Why we decided to kill our agency - centis.net

Why We Killed Our Marketing Agency to Grow Our Business

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Since we launched back in 2017, our focus has always been on the nutraceuticals industry. Here’s why we decided to ditch niching down.

It actually started when I realised a problem after a morning conversation with one of my VAs:

VA: “Sal, Mark called again”

Sal: “What do you mean, I told him that we do not deal with department stores”

VA: “He insists, as he comes referred by our accountant!”

Looking back to 2017 when I transformed my consultancy to an agency, I decided to follow the wisdom of older marketing giants and niche down.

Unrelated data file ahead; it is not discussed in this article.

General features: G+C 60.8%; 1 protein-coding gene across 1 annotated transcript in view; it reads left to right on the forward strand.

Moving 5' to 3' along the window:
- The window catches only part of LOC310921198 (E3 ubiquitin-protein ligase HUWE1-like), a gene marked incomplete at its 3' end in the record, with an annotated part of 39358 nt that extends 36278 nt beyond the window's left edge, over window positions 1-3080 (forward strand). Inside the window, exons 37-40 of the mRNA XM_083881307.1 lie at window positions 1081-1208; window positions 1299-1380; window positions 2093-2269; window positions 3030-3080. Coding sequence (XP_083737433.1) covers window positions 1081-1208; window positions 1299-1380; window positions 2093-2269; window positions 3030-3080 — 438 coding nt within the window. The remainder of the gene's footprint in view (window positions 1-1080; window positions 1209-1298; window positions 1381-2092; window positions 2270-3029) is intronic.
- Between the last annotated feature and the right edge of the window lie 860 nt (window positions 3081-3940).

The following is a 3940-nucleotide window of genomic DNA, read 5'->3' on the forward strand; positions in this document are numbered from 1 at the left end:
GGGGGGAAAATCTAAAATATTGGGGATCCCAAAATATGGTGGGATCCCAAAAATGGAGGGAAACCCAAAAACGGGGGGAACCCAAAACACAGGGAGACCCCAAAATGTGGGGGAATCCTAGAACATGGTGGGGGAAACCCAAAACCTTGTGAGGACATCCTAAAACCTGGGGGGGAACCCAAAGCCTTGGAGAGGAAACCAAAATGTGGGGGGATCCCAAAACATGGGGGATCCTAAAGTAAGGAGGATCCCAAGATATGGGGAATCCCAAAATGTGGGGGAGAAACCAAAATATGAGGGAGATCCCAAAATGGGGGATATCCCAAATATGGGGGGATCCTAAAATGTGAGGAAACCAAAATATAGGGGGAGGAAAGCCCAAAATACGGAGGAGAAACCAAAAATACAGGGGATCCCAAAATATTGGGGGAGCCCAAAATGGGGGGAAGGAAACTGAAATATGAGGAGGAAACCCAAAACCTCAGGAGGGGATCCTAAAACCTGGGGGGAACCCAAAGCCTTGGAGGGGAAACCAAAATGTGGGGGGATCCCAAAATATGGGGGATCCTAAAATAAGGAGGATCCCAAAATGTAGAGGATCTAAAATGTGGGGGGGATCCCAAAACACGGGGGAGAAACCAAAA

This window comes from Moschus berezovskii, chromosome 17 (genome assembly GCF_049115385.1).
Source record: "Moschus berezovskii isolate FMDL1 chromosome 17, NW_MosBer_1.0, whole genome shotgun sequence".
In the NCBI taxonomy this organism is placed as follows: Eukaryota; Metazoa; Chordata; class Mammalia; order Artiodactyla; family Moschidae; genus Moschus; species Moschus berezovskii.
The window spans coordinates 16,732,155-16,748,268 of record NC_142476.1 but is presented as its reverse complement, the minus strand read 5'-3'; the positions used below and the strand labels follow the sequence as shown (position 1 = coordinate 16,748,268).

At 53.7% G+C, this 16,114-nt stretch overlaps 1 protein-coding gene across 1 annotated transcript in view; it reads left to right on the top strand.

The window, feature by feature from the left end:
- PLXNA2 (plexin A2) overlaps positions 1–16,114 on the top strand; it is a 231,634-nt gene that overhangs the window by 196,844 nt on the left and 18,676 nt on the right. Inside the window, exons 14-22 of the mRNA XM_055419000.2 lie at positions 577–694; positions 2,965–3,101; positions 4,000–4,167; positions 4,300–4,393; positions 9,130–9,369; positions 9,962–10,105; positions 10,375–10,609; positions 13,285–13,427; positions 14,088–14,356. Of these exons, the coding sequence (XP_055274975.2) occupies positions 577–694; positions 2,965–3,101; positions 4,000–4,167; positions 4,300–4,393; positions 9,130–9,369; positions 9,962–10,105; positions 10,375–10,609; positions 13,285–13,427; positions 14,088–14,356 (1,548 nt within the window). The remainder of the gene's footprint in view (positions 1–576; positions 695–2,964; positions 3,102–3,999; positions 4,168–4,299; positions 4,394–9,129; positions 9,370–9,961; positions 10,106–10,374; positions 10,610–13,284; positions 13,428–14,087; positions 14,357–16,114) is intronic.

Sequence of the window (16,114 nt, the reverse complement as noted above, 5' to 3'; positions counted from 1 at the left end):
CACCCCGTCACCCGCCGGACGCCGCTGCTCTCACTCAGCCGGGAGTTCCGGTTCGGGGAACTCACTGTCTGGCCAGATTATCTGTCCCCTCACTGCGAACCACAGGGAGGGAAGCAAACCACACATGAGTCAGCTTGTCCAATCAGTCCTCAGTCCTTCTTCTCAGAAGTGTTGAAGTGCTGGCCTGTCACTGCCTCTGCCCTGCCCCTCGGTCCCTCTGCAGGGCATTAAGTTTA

So I thought, I am most familiar with supplements. And what is the biggest problem with supplements? Nutraceutical manufacturers. 

If you are a supplement brand owner and you are reading this line, you are probably nodding your head right now. 

Try to contact any supplement manufacturer and you will be met with indifference. I mean, send an inquiry via their form – no reply. Call them and wait. Most likely they will tell you to call back or they will call you back – which never happens. Send them a message on Facebook (wait, what?).

So we decided to jump in and solve their conversion and marketing problems.

And boy, was that a ride. In the short years from 2017, when we started – we were the ONLY marketing agency in the entire world working with nutraceutical manufacturers exclusively – we managed to acquire huge clients from Germany, Belgium, Italy, Hong Kong and of course, the United Kingdom.